Walk of the month: A wild wander in the West Country

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The wind may be whipping up a storm, but Mark Rowe is invigorated by the raw beauty of the North Devon coast

The shipping forecast is not exactly uplifting as I park in the village of Mortehoe in North Devon. Lundy: cyclonic five or six. Sea state, rough. Rain. Visibility moderate, occasionally poor. View through car window: a bit damp and doubtful. Walking the coast around Christmas time always involves a roll of the dice, but I'm buried deep in layers of primary colour Gore-Tex, so I'm prepared for a walk that is likely to take a literal interpretation to the cliché of blowing away the cobwebs.

Mortehoe's attractive heart – a church on a raised bank, three pubs, a good village store and some pointy architecture – beats quietly at this time of year, midway between the annual inundations of tourists to this scenic outpost. Its name has a resonance that is misleading. I'd presumed Mortehoe was a reference to the deadly rocks that have wrecked many ships over the centuries – the first bay I cut above is Grunta Beach, supposedly named for a cargo of pigs once shipwrecked here. In fact "morte" is a corruption of a Saxon word meaning "stumpy" and is supposed to refer to the whittled headland of Morte Point.

There's a pleasing freshness to walking on Morte Point: the sheep-grazed lowland heath is like a billiard table and descends almost to sea level, while to my right rocky grey slates narrow to a beak-like point. Unexpectedly, the gorse is in blossom. Low tide has revealed smoothed rock columns that resemble an embryonic Giant's Causeway. To the south the landscape is stirringly graceful. Close by is Woolacombe Sand where a hardy band of surfers doggedly fights the swells. Then there's a gaping, heaving swathe of open sea. Beyond that stands Baggy Point and then, sitting on the horizon, Hartland Point, marking the gateway between the Bristol Channel and the Atlantic Ocean.

Cyclonic four. Sea state moderate. Showers. Visibility good. As I swivel around Morte Point into the lee of the wind, Lundy island comes into view, looking larger than its two and a half miles of length. The rain's lifted and I can see across to South Wales as well as to my next landmark, Bull Point lighthouse. Getting there takes me up and down the South West Coast Path, sometimes cutting inland behind hedges of blackthorn and above Rockham Bay. I'm tramping along two well‑known routes that come together here, the South West Coast Path and the Tarka Trail, a figure-of-eight yomp through Devon named after the eponymous otter.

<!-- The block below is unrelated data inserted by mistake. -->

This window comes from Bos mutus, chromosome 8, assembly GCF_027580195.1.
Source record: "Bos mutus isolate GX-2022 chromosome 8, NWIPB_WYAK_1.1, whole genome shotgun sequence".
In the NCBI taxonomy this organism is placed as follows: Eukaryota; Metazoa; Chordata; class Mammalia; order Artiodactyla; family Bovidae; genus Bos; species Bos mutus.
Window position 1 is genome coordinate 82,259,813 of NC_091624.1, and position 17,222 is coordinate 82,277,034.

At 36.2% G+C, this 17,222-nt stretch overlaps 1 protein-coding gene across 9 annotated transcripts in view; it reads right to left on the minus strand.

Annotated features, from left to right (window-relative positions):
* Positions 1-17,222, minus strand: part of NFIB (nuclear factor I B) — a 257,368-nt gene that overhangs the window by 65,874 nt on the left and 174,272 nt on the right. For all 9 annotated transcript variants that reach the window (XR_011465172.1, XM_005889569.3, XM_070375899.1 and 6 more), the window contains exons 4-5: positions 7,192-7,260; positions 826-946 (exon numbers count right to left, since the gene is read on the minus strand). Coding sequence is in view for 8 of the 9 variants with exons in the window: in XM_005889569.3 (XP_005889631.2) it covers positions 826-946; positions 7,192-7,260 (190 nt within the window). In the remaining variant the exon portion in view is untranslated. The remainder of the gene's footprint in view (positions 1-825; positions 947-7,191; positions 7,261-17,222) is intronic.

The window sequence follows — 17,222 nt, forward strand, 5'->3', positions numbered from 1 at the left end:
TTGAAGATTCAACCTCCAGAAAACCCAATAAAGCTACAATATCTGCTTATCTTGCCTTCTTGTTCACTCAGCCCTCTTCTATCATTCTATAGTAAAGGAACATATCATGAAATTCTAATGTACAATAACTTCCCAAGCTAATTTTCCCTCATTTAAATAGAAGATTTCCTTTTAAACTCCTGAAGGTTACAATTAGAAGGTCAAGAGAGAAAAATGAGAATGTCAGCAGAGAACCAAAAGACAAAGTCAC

Bull Point, if you read the story, is where Tarka first picks up the scent of his mate White-Tip. But it's a tough and improbable journey for such little legs. There's an abrupt climb east from Bull Point, and at the top there's a new view to take in, along the length of the North Devon coast, edging – just – into west Somerset. The next mile is something of a roller coaster. The path swoops down and up out of a succession of tight, narrow valleys. The ascents are short but steep, and each time I reach the valley floor there's a delightful miniature footbridge to cross.

I leave the South West Coast Path at Lee Bay. The harbour has a historic reputation for smuggling and you can see how its tight contours appealed to those wishing to avoid detection. The flipside for smugglers was that the bay is treacherous, the sea bed carpeted with lumps of jagged granite ready to tear a hole in the valuable booty.

I head inland towards Lee village, and soon the landscape has been transformed. I'm in somewhere called Borough Valley, and it's a waterworld, explored by a boggy, slightly swampy path close to a rushing river. Tall slender trees, ash, alder, and beech stand tightly together, magically muffled in lichens and mosses, whose shades of green shift from subtle to overt, olive to sage. Waterfalls emerge from unseen sources through thick foliage and farmland boundary walls. It's beautiful, and I wonder how I've never heard of the place until I've come upon it.

Cyclonic five or six. Sea state rough. Rain. Visibility poor. It's been too good to last. I time my exit from Borough Valley on to farmland as the rain returns. But the steep climb from the woods is behind me, and the walking is easier. I can see my earlier route above Rockham Bay. The last leg takes me through a caravan park. Signs swing in the wind, and even the tumbleweed has been blown away. Yet back in Mortehoe, the church is open for a nose around in search of a nativity scene. I buy a pasty from the shop and settle down in the Smuggler's Rest. Outside it's brewing up a gale. For a while, though, the shipping forecast can do its worst. The visibility of the real ales in the bar is very good.

Start/finish: Mortehoe car park
Distance: 7.5 miles
Time: Four hours
OS Map: Explorer 139 Bideford, Ilfracombe and Barnstaple.
Directions: From Mortehoe car park, turn left past the church. Take footpath sign right through gate on to coast path. Follow coast path to Lee Bay. Turn right, signposted for pub. Just before the Grampus Inn turn right over stile and walk up Borough Valley. At top of valley turn right, signed for Damage Barton. Drop down through farm, following clear signs for Mortehoe. On lane above farm turn right across fields signposted Mortehoe. Walk through caravan site on public path to reach Mortehoe.

Travel essentials

Getting there

The nearest mainline railway station is Barnstaple, served by First Great Western (08457 484950; nationalrail.co.uk).

Staying there

Mark Rowe stayed at Saunton Sands Hotel (01271 890212; sauntonsands.co.uk), which offers double rooms from £174, half board.

More information

northdevon.com; southwestcoastpath.com; devon.gov.uk/tarkatrail

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